I came back from the exhibition inspired and spent the evening creating my own collages. Although I admire many different types of collages, I like to keep the ones I make simple (too many collage elements can look really cluttered unless you really know what you're doing). I make a lot of greetings cards, many of which are decorated with simple collages. All my collages incorporate cuttings from magazines and other small upcycled paper elements.

Last night though I wanted to experiment a little. The collages are still very simple but are unlikely to adorn greetings cards. Taking inspiration from the history of political protest and commentary in collage art I made some, like the one below to make a point about disappearing seabirds

Then I made a series with the faces cut out and replaced with a grid like pattern, to represent the anonymous aspect to certain elements of modern life, this one is the best I think

and some I made just for fun

Wednesday 17 July 2019

Cut and Paste - 400 Years of Collage

If you're at all interested in collage, Cut and Paste is a wonderful exhibition to see and it won't be touring so you need to catch it in Edinburgh.

Spread over 5 rooms in the Gallery of Modern Art 2 this collection of collage gives a concise, informative and inspiring history of the art form.

The exhibition casts its net wide in its interpretation of collage, including crazy patchwork, decoupaged vases and collections of memorabilia. But the focus is on collage as most widely understood, art made with paper and other items (including buttons, metal and even in one case a starfish) glued onto card or another base.

The original collages were often just accidental, in that the artist added paper to an artwork that had gone wrong and corrected it on the new paper.

Collage really came into its own in the Victorian period with the fashion for scrapbooking, card making and the like. In the 1850s you could buy kits to make your own collages, with all the small pieces required to dress your characters etc. A precursor to the sticker books that are still popular today.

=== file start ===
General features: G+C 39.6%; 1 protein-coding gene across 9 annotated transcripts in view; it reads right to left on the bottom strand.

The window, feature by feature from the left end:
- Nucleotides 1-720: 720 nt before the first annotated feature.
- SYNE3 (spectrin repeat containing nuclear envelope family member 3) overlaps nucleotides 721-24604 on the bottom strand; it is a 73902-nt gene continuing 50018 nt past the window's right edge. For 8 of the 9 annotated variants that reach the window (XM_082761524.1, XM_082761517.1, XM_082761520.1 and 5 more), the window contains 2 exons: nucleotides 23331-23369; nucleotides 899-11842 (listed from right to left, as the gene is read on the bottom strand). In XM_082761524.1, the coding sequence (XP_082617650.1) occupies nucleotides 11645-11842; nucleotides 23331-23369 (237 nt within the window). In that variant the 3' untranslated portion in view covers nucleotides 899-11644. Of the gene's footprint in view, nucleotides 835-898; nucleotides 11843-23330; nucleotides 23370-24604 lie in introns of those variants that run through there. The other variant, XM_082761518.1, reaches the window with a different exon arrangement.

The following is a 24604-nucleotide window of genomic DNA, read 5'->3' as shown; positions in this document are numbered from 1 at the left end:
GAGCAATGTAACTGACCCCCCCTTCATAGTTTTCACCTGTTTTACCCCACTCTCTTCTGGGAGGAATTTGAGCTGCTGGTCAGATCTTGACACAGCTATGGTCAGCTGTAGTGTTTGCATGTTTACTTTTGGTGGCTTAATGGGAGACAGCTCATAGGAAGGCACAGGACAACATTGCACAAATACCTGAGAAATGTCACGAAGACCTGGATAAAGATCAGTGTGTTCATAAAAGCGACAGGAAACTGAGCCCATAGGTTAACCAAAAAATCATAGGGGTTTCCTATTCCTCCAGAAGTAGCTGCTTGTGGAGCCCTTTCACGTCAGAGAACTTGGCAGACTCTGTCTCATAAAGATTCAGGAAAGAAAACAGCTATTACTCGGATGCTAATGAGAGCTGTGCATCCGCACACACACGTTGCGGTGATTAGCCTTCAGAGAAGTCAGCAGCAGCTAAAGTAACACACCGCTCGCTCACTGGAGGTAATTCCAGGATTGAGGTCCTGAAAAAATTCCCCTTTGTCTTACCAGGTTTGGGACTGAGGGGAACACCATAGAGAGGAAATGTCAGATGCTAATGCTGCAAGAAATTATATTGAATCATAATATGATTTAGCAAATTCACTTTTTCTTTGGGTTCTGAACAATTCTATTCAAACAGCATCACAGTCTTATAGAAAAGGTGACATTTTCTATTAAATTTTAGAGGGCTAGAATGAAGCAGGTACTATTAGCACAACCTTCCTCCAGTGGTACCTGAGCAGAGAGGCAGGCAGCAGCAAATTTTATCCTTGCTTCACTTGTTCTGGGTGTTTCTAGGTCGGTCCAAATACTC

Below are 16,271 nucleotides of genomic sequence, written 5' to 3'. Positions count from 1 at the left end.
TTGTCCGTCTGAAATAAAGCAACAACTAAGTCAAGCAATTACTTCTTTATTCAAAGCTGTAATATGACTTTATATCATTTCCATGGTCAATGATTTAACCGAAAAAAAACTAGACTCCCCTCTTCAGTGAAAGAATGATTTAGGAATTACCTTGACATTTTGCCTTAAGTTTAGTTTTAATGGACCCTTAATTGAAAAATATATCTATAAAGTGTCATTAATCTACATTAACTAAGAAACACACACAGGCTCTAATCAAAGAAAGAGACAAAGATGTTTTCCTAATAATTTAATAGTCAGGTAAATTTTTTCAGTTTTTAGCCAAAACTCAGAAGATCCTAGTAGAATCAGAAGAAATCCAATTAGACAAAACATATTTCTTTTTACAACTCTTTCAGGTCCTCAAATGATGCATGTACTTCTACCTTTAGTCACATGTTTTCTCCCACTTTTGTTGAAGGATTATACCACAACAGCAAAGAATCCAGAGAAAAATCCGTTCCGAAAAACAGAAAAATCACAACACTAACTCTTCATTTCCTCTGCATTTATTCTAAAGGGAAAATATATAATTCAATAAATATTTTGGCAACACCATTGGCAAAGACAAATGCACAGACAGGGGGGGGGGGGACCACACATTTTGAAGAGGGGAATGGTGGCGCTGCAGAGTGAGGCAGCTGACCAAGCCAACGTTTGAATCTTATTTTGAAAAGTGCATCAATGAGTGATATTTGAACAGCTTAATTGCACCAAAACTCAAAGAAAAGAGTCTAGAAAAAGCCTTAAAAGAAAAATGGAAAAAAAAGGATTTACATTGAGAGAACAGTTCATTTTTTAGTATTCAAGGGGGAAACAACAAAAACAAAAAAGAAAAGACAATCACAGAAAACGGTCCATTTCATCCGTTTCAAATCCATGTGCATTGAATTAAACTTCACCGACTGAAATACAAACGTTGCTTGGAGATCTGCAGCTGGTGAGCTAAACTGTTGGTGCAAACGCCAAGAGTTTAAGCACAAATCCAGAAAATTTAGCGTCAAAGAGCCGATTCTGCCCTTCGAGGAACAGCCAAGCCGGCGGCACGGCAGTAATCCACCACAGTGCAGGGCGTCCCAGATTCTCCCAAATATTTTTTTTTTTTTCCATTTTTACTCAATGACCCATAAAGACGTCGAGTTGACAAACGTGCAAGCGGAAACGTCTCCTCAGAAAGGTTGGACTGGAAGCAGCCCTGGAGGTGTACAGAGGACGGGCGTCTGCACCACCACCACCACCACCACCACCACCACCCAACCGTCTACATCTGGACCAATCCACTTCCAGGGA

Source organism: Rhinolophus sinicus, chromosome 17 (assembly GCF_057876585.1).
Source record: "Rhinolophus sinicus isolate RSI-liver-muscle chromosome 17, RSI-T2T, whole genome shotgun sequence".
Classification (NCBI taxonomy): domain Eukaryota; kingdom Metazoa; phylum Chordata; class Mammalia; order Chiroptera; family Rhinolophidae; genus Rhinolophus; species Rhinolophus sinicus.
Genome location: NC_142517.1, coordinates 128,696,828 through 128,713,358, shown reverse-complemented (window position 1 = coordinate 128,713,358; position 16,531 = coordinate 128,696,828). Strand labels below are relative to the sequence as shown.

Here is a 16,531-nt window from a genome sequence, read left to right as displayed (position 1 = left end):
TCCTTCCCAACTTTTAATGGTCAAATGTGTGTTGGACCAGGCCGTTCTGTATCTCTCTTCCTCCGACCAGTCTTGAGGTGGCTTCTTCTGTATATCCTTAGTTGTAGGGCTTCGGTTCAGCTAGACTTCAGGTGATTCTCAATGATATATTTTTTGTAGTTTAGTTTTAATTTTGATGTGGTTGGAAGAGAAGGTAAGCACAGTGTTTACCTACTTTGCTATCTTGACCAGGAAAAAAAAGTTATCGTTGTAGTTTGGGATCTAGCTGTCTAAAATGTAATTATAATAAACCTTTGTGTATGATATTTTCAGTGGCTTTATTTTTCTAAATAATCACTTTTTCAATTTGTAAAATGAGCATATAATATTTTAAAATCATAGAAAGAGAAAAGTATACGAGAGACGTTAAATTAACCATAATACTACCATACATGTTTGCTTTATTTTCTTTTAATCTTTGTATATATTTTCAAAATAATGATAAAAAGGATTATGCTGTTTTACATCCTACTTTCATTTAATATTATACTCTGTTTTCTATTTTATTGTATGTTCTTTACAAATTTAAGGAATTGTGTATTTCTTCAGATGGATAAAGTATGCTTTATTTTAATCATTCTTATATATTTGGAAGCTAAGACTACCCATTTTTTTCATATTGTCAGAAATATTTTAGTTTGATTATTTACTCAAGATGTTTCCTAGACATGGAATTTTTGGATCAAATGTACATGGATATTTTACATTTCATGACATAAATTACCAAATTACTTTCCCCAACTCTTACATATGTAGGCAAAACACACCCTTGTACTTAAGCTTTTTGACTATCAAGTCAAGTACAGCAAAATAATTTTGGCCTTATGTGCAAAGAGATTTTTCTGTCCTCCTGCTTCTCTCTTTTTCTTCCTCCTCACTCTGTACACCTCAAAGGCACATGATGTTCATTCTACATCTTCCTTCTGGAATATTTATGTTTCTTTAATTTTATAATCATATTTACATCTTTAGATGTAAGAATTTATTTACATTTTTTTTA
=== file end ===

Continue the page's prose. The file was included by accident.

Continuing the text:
In the Victorian period, collage was almost entirely an amateur pursuit. Later though it developed into a genre of art used by world renowned artists including Picasso and Matisse. It still remains a very accessible, democratic form of art that can be enjoyed by those of us who can't paint or draw with any degree of expertise.

Collage has often been used as an indicator of artistic rebellion, being used by artists to protest wars, repressive regimes and the patriarchy. Pictures on display include a couple of the Merz collages by dissident German artist Kurt Schwitters and Fish Circus by Eileen Agar. Ther are also a couple of videos, including Carolee Schneeman making herself into a living collage with stills of the results of her collage which are protests against the Vietnam War. Add in the priceless reactions of her cat and this is a remarkable video. Towards the end of the exhibition you can see collaged mock ups of the set for Terry Gilliam's brilliant and weird film Brazil.

Cut and Paste is showing until Sunday 27 October at Gallery of Modern Art 2, Belford Road. Full price tickets start at £11. Concessions are available.

The Gallery of Modern Art 1 across the road contains a number of free exhibitions.

When you have experienced enough art for the day, both galleries have fine cafes and both are situated right by the Water of Leith. If you're very lucky (as I was) you will see kingfishers flying around (this is one of their favourite spots along the river).

Tuesday 16 July 2019

Make the Most of the Coast - National Marine Week


 Bottlenose dolphins by Harry Hog (used by permission of the Wildlife Trusts)
In the UK, we are never more than 70 miles from the coast. National Marine Week runs from 27th July to 11th August 2019 (actually a fortnight to allow us to take advantage of the changing tides) and showcases the wonderful wildlife around the UK's seas and coasts.